Neurophotonics, up close

Researchers at SMU are working with DARPA (the US hyper-advanced military research group that initially developed the internet) to create an artificial fiber optic signaling system that will directly interface with your body’s central nervous system.  This technology, called neurophotonics, would allow bidirectional communication to and from the brain, giving amputees with prosthetic arms and legs the ability to feel heat, cold and pain in those artificial extremities.  From the article:

The goal of the Neurophotonics Research Center is to develop a link compatible with living tissue that will connect powerful computer technologies to the human nervous system through hundreds or even thousands of sensors embedded in a single fiber.

Unlike experimental electronic nerve interfaces made of metal, fiber optic technology would not be rejected or destroyed by the body’s immune system.

“Enhancing human performance with modern digital technologies is one of the great frontiers in engineering,” said Christensen. “Providing this kind of port to the nervous system will enable not only realistic prosthetic limbs, but also can be applied to treat spinal cord injuries and an array of neurological disorders.”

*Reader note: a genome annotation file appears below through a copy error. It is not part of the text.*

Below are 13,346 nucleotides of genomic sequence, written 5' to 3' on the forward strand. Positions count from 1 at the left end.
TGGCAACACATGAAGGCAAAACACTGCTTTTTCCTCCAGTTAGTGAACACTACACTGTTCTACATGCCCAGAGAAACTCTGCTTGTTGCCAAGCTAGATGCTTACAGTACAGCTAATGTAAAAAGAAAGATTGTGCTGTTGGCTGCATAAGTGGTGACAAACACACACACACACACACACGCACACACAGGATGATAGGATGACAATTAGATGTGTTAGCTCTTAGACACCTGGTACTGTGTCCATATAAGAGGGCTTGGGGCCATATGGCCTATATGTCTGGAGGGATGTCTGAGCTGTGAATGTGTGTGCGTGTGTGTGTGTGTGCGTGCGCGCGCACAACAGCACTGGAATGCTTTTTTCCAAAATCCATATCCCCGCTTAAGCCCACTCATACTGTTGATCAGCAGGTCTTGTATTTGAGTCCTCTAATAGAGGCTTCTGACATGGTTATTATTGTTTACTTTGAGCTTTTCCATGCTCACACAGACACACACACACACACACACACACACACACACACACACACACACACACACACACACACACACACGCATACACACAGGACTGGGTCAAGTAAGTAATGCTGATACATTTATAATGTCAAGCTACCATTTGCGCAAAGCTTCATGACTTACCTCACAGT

This program follows in the footsteps of DARPA’s ‘Revolutionizing Prosthetics’ Program, whose goal was to have neuronal-controlled prosthetic arm to market before 2010.  According to their website, those advanced prosthetics are already in testing but they are nowhere near as advanced as this project.  A true fiber backbone for the body would act much like our spinal cords currently do, only faster.

The Future

Neurophotonics is an interesting field just in its infancy and it is going head to head with genetic engineering.  It will be interesting to see if this neurophotonic method, where structures we engineer are grafted into humans, takes hold or if genetic engineering, where genes are manipulated to bring similar results, will win out.  Another research company called Neuralstem is attempting to reconnect spinal cords damaged spinal cords from Lou Gerhig’s Disease with genetically engineered stem cells.

Stem cells have come under intense pressure as they are harvested from fetuses (sometimes).  Using them for research purposes was outright banned earlier this year in the US by a court ruling but the ban has since been lifted.  This neurophotonic method may win out because it is less controversial but first, both methods have to prove successful in further clinical trials.